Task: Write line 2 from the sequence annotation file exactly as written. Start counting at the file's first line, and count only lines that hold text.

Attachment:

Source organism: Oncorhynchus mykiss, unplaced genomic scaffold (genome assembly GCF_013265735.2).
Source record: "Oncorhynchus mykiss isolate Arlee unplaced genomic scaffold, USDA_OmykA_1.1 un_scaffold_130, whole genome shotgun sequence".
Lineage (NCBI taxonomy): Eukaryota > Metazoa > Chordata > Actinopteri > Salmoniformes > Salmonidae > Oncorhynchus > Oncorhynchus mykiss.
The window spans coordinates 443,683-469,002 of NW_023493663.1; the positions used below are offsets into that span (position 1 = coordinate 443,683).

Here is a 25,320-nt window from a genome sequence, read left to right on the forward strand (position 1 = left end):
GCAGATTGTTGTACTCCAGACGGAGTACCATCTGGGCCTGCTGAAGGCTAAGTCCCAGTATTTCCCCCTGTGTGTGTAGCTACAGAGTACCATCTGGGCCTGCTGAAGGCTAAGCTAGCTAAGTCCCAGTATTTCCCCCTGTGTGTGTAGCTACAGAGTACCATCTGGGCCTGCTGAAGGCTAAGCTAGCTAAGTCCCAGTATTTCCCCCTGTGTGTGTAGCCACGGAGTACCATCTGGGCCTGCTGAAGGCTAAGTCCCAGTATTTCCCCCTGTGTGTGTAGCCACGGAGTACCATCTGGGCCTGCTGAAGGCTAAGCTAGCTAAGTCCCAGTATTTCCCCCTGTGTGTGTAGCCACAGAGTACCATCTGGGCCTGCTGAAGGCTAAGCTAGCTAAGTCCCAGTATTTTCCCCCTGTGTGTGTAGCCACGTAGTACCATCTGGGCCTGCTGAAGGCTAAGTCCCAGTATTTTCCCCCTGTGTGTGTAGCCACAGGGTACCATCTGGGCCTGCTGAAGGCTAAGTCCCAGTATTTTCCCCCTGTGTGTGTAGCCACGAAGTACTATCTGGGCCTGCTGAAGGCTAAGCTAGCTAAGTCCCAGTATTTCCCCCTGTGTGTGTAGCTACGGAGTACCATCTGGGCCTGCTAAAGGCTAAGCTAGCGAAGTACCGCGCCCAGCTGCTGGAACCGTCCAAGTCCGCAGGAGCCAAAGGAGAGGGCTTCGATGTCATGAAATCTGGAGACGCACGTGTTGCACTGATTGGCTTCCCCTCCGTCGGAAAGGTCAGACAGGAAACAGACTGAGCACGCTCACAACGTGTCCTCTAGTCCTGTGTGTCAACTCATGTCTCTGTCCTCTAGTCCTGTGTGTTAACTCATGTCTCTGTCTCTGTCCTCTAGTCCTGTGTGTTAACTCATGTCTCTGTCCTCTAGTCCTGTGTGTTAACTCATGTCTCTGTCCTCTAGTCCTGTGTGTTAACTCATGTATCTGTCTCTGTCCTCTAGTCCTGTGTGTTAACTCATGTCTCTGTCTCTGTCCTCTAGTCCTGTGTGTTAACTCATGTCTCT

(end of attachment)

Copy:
Source record: "Oncorhynchus mykiss isolate Arlee unplaced genomic scaffold, USDA_OmykA_1.1 un_scaffold_130, whole genome shotgun sequence".